Sunday, September 2, 2012

Serious Burr Comb

One of the first laws of beekeeping is this:  Bees will do what they will do.

You just have to go along with it.  

The bees in the Tardis  filled up their lower hive body and then built honey comb between the tops of the frames and the lids.  That can be a problem.    If they get too full up, then the hive makes a new queen and they get ready to split the colony.   The old queen takes a bunch of bees and they go elsewhere to start a new colony.

Beekeepers don't want that, so we watch carefully to make sure that the bees don't get honeybound and crowded.   When they're almost full up, we add more supers [hive boxes] so that the bees have more room.  

We have a lot of goldenrod around here and as long as we get rain, we can have a very nice autumn nectar flow, which means extra honey for the bees and for us.    We added two supers of empty frames above the main hive body, crossed our fingers that the bees would prefer that to building between the layers and waited.





When we opened the hive a couple of weeks later, we found this.











And this.


Bees will do what they will do.






Even though the bees had no problem building their own comb on the foundationless frames in the lower chamber, they acted like they were totally confused with the supers.

We cut the burr comb out, explained to the bees what we wanted them to do, and then cut some old comb from a lower frame and put it in one of the upper frames.     That worked.   Next time we checked, they were building in the frames the way we wanted them, too.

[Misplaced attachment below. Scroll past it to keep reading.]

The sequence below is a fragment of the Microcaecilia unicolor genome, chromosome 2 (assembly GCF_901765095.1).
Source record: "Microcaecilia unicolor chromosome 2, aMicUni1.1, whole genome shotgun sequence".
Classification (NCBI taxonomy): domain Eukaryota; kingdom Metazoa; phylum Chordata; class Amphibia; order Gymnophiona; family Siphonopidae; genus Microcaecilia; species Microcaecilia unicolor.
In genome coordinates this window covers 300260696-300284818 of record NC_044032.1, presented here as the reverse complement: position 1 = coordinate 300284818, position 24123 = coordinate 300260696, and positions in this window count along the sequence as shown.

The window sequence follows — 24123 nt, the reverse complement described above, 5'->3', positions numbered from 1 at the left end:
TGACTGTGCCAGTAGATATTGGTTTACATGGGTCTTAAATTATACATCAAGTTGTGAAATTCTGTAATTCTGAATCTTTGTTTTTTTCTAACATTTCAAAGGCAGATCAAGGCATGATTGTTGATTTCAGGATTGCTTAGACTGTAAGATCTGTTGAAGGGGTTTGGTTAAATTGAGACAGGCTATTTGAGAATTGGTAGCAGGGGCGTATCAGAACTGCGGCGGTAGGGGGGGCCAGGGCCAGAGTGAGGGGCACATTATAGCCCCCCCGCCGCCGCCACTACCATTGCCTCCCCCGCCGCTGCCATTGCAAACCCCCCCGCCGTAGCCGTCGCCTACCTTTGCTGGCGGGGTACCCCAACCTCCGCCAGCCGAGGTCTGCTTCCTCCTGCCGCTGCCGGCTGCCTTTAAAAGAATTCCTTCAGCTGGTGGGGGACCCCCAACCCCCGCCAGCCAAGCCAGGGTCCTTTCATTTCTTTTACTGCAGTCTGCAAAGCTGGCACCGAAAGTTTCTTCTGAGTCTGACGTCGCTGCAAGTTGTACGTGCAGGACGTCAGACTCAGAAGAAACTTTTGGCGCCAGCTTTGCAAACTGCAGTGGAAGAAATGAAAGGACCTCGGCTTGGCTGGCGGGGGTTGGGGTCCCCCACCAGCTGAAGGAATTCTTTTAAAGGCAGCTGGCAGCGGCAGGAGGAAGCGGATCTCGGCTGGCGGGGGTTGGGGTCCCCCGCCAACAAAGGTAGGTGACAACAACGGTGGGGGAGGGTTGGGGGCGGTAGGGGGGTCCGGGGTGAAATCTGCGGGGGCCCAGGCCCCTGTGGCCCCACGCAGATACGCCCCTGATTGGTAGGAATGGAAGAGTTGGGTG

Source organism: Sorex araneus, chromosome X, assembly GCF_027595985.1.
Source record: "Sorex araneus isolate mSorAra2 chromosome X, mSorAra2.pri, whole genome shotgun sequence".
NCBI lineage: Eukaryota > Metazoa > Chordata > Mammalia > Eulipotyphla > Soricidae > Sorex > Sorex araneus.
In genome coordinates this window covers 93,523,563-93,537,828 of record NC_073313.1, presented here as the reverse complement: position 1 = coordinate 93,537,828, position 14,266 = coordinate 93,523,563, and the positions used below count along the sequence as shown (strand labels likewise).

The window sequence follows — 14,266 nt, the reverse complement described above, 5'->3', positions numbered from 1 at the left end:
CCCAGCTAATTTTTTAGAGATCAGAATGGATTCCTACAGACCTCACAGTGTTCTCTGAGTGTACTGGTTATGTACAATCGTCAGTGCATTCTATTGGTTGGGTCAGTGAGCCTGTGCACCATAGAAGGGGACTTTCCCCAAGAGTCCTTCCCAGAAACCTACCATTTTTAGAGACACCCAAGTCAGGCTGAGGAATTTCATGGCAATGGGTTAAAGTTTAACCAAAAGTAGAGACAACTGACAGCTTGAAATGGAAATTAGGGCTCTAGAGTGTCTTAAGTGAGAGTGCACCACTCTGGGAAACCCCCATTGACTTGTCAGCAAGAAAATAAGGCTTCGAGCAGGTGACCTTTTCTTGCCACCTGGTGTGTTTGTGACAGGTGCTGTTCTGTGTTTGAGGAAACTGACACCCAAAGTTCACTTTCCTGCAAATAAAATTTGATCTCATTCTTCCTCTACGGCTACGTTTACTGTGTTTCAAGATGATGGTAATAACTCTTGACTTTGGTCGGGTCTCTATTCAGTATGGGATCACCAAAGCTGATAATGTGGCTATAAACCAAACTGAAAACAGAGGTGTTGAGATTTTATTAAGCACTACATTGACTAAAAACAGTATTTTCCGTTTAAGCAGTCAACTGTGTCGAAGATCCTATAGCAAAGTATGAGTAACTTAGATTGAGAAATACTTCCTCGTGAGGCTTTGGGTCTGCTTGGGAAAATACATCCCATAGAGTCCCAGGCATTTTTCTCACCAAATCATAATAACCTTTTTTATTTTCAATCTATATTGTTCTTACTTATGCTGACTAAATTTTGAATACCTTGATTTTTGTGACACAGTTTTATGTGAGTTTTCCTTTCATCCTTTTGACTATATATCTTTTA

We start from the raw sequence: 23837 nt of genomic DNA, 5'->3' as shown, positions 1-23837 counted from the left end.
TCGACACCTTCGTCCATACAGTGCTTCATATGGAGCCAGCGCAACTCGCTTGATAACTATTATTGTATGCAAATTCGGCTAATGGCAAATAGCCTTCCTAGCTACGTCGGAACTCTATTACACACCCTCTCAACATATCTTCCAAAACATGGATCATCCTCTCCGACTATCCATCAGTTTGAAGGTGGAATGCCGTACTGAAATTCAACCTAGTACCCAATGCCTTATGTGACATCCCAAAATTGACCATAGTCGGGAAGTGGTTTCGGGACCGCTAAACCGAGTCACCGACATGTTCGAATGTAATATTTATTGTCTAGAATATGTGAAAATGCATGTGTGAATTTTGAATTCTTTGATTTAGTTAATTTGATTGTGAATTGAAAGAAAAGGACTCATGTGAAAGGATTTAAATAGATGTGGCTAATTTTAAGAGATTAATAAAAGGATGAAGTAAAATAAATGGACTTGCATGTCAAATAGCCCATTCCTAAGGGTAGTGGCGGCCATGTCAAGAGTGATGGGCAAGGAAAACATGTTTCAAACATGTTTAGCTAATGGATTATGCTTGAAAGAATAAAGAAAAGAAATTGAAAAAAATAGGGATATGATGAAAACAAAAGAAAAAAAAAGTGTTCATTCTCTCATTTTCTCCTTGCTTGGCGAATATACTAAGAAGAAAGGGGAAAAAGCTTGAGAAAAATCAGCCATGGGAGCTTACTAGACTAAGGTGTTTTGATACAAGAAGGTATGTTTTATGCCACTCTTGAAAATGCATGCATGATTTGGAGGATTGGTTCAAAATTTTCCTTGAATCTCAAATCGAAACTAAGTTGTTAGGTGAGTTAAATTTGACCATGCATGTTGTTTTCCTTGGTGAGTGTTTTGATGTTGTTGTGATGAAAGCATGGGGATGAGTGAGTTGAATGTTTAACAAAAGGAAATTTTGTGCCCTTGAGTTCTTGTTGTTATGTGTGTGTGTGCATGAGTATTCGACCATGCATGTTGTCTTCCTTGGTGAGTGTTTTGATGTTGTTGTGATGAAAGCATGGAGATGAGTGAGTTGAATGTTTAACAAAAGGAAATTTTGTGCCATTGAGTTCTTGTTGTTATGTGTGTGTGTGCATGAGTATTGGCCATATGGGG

So, my advice to new beeks is to make sure you have some sample comb in your supers so the bees get the hint.    If your super frames are smaller than your brood frames, then you have a couple of options.  We used the first option for the Tardis and it worked.  We tried the second one in our other hive with good success.   

1.  You can do a simple cut out of a section of comb that's the size of your smaller frame from a bigger frame and rubber band it in place.   Put it in your new super. 

2.   You can put a small frame at one end of the brood chamber below along side your bigger frames [second frame in from the very end] and let them fill that up.   Then you put that frame into the new super.    Note:   They'll likely build burr comb on the bottom of the short frame, but that's easy to cut off and you can harvest it or rubber band it in another frame for them to keep using. 

2 comments:

  1. I feel your pain Robin! My lesson learned also involved moving some frames up from the bottom box into the new box so they had some straight comb to "learn" from. Silly bees!

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  2. I just love the look of fresh, clean new frames!
    I'll keep my fingers crossed for a fall nectar flow for you.

    Show Me The Honey Blog

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